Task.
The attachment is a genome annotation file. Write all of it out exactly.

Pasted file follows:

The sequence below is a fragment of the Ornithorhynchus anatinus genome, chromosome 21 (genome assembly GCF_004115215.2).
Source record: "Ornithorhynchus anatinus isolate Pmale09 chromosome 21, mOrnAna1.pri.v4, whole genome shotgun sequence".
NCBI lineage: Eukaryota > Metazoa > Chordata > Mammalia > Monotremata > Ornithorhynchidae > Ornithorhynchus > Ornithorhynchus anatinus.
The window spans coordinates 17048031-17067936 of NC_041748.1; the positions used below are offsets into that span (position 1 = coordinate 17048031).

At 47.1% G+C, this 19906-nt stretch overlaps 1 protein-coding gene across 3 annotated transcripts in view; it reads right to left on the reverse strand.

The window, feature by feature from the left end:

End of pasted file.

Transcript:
The sequence below is a fragment of the Ornithorhynchus anatinus genome, chromosome 21 (genome assembly GCF_004115215.2).
Source record: "Ornithorhynchus anatinus isolate Pmale09 chromosome 21, mOrnAna1.pri.v4, whole genome shotgun sequence".
NCBI lineage: Eukaryota > Metazoa > Chordata > Mammalia > Monotremata > Ornithorhynchidae > Ornithorhynchus > Ornithorhynchus anatinus.
The window spans coordinates 17048031-17067936 of NC_041748.1; the positions used below are offsets into that span (position 1 = coordinate 17048031).

At 47.1% G+C, this 19906-nt stretch overlaps 1 protein-coding gene across 3 annotated transcripts in view; it reads right to left on the reverse strand.

The window, feature by feature from the left end: